Here I report a patient with common variable immunodeficiency disorder (CVID) who underwent bariatric surgery for morbid obesity. Progressive weight loss was associated with gradual increases in her serum immunoglobulin levels allowing a reduction in dosage. As will be shown here, this observation supports the recommendation that the initial loading dose of IVIG, is most appropriately based on adjusted body weight and not actual body weight in PID patients.

Case presentation

The 50 year old patient presented in 2011 with bronchiectasis and reduced immunoglobulin levels in 2011. Her IgG was 3.5 g/l (7–14), IgA < 0.07 g/l (0.7–4) and IgM 0.4 g/l (0.4–2.4). Vaccine responses were impaired to Pneumovax®, diphtheria, H. influenzae and tetanus toxoids (Table 2) [9]. She had reduced memory B cells and met the Ameratunga et al. criteria for CVID [10, 11] and qualified for intravenous immunoglobulin (IVIG). [12] One of her daughters has CVID but whole exome sequencing (WES) failed to identify the causative mutation in the family [13, 14]. Prior to IVIG, She was initially treated with prophylactic antibiotics but continued to have breakthrough infections. [12].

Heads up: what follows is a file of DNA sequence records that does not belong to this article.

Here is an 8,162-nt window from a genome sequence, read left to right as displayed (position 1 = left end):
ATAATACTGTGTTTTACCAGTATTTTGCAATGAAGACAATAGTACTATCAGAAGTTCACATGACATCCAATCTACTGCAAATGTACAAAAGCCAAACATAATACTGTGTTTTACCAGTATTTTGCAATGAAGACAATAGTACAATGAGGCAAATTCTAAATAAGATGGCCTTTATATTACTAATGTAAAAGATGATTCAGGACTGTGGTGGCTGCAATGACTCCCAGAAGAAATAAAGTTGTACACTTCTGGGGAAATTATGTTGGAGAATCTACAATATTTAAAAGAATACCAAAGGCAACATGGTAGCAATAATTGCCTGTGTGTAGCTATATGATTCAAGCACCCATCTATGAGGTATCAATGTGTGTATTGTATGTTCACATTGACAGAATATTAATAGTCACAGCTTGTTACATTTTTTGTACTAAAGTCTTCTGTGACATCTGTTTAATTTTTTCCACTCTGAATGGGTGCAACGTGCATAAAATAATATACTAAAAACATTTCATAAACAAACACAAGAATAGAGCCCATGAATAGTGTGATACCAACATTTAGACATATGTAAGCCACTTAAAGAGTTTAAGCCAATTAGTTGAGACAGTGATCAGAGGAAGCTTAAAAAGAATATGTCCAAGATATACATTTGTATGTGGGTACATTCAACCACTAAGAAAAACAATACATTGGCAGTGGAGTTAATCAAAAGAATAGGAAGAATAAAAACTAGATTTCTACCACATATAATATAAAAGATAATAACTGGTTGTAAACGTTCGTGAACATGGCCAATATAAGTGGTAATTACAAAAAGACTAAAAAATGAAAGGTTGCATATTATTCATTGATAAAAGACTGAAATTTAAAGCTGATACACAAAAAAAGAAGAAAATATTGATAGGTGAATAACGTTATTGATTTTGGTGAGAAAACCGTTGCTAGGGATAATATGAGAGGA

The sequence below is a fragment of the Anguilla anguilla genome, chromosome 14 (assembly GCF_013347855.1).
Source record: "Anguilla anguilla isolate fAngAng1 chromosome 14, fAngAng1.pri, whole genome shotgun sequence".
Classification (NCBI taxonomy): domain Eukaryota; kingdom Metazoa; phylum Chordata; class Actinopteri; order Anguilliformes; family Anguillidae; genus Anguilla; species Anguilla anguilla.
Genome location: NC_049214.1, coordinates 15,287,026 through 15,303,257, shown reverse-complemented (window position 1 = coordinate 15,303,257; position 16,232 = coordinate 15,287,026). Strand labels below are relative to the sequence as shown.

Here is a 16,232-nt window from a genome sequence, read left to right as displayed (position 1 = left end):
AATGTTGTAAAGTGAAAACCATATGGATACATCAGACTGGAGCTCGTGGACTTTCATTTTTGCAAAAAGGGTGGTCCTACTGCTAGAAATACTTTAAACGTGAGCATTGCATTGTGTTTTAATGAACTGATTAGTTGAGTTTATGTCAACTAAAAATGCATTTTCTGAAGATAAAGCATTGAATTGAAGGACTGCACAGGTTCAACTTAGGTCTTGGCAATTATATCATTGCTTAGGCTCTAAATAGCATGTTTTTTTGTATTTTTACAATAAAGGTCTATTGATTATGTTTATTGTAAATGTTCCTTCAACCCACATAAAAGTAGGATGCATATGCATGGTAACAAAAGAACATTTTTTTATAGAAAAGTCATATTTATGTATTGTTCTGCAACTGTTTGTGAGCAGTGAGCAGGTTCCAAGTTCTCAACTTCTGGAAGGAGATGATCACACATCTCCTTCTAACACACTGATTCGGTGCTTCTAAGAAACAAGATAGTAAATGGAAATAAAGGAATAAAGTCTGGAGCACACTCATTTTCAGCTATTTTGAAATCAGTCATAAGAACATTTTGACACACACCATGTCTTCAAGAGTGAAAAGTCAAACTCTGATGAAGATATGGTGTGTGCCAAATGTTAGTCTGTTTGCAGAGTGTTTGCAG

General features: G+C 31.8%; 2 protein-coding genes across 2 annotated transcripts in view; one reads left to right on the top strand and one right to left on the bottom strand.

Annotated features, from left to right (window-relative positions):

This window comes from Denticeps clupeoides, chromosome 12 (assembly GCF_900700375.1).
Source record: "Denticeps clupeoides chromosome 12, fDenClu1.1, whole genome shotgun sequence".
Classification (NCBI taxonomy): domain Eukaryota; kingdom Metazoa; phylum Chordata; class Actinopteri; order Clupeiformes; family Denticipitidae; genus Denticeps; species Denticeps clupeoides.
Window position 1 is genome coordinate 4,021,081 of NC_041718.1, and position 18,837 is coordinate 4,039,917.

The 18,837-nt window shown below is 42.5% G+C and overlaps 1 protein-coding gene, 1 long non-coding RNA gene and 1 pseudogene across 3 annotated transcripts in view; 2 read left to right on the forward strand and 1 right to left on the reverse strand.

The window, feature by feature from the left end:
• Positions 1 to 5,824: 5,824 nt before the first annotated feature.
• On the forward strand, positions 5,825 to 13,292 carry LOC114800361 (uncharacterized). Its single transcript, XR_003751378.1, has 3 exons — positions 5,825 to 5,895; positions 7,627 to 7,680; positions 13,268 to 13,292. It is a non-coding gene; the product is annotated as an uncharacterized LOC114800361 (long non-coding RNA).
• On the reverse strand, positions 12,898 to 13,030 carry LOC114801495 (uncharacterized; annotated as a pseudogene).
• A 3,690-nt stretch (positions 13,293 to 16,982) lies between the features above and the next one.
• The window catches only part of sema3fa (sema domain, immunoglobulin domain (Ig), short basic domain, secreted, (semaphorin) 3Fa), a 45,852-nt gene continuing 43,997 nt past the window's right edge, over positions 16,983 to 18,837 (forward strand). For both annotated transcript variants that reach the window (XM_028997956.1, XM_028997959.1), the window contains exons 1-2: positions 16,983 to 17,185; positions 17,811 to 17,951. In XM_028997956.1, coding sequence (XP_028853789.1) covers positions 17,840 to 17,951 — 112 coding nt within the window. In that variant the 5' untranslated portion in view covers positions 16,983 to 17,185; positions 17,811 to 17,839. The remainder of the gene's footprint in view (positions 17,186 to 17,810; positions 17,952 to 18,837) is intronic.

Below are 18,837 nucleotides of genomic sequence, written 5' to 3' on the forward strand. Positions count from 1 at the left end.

Table 2

Clinical features and laboratory investigations

Clinical symptoms

Recurrent infections

Bronchiectasis

Family history of hypogammaglobulinemia

Daughter with CVID

Hb (130–190 g/l)

118

Neutrophils (1.9–7.5 × E + 9/l)

1.9

Platelets (150–400× E + 9/l)

208

IgG (7–14 g/l)

3.5

IgA (0.8–4 g/l)

< 0.07

IgM (0.4–2.5 g/l)

0.4

Autoantibodies

Nil

Immunophenotype

B cells present

Switched memory B cells (CD19+ CD27+ , IgD−: NR 5–21)